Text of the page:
Lower back pain is a major cause of disability and loss of productivity. Most back pain is treatable, and that's good news to the 85% of you who will be suffering from lower back pain at some point in your adult lives. So sit up straight and take a look at some of the causes and solutions to those nagging back problems.
Where did I get my bad back?
Lower back pain can occur in people who are overweight, in poor physical shape, have poor posture, or are compelled to sit or stand for long periods of time. Muscle strain is another cause of a troubled back, either from lifting something that is too heavy or by lifting objects incorrectly. Many pregnant women develop lower back pain due to the extra weight they support during pregnancy.
What are the most serious causes of back pain?
Osteoarthritis (a ”wear-and-tear” condition), fractured vertebrae (the literal ”broken back”), and the “slipped” or herniated disc are all serious medical conditions that must be treated by a qualified physician.
What can be done to try and relieve back pain?
No matter what you suspect to be the cause of your pain, the first step in treating it should be to see your doctor. A typical course of treatment for back pain, which may be accompanied by muscle spasm, would be the following:
- Bed rest for a day or two.
- Local application of either heat (like ThermaCare®) or cold, depending on the type of injury.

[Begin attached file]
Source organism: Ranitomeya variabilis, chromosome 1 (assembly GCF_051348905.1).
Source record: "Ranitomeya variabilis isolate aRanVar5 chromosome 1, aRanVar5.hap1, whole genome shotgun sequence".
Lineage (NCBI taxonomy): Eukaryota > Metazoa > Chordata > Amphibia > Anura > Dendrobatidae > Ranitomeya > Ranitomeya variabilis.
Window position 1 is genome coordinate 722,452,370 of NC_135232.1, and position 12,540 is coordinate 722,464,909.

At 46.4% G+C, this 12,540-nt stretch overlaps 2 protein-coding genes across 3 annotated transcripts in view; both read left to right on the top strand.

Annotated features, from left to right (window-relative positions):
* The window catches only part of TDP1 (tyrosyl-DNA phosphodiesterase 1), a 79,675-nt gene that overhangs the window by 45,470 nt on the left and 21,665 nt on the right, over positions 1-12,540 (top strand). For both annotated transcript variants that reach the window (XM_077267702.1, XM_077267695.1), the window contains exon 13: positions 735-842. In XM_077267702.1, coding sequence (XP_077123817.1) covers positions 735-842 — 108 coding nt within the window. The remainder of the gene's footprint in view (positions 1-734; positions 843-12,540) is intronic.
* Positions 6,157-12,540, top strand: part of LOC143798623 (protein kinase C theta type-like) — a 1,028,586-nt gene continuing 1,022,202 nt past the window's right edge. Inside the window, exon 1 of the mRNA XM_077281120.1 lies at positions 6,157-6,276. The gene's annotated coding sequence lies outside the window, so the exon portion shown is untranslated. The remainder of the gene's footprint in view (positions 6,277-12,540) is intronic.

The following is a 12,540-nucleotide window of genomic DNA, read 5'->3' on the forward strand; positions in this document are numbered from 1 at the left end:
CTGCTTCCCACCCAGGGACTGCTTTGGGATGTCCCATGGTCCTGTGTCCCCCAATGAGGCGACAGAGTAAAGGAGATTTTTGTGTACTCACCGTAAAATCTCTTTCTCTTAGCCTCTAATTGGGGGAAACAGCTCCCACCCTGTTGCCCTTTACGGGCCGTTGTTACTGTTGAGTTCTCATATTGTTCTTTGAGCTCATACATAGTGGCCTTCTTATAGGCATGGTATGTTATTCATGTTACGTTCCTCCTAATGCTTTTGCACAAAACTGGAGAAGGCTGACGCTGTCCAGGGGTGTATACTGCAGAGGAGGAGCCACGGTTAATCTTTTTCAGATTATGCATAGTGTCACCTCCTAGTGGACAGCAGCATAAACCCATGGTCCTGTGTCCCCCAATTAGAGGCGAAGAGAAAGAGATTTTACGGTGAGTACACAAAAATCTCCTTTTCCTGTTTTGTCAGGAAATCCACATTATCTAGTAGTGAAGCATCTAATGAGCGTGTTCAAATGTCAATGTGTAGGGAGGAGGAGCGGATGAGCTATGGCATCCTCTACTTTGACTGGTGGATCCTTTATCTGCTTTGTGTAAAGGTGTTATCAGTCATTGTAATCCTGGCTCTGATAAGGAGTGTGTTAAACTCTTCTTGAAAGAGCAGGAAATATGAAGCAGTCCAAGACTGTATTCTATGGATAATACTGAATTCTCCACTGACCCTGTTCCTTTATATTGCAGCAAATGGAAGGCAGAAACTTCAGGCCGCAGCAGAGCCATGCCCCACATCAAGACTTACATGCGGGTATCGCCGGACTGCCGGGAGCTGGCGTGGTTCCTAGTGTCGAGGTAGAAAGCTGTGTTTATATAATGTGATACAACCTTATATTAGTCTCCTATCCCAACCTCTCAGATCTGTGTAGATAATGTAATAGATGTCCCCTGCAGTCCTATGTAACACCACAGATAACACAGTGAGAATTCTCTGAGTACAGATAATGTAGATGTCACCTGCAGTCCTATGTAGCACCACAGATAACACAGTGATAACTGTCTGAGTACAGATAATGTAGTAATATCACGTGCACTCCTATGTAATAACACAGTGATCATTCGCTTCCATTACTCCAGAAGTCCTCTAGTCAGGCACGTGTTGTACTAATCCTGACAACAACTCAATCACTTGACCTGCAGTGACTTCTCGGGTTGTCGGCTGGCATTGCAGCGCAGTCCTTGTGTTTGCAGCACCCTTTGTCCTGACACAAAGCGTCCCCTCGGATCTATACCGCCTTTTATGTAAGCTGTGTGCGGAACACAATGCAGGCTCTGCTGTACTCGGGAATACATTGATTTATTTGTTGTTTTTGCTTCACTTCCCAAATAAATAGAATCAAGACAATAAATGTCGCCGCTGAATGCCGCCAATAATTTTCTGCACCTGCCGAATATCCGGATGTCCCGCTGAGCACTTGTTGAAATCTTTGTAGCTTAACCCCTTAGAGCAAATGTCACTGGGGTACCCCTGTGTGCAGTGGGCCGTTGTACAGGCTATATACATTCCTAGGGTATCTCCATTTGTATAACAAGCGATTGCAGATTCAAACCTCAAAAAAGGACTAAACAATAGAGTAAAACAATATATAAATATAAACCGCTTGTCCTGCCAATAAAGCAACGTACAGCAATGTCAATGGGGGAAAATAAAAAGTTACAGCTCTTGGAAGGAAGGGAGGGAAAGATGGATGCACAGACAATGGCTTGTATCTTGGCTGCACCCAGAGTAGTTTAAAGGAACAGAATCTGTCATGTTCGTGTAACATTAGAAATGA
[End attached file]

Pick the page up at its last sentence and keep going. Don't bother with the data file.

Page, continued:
- A massage of the area, especially for a muscle spasm.
- An OTC anti-inflammatory pain medication such as Advil® (which contains ibuprofen) or a prescription anti-inflammatory drug and muscle relaxant.
After the initial symptoms are treated, your doctor may show you some exercises designed to strengthen muscles that support the back.
What can I do to try to avoid back pain?
Proper lifting techniques and the right exercises can help those who never have experienced back pain, as well as chronic sufferers. Here are a few tips by category:
- Always, always, always bend at the knees and not at the waist. This allows you to use the stronger muscles of your legs rather than using your lower back.
- Never twist while lifting.
- Avoid lifting anything above shoulder level.
- Get help with lifting heavy objects.
- Stand with one foot elevated and shift positions often.
- Walk with erect posture and wear comfortable shoes.
- Sit with both feet on the floor and your knees at least as high as your hips, and position yourself firmly against the back of the chair.
- When driving, move your seat close enough so that your feet can reach the pedals easily and you can drive with both hands on the wheel.
Work out the kinks
- Do your exercises every day.
- Lose weight if necessary.
- Take breaks often to avoid overworking your back.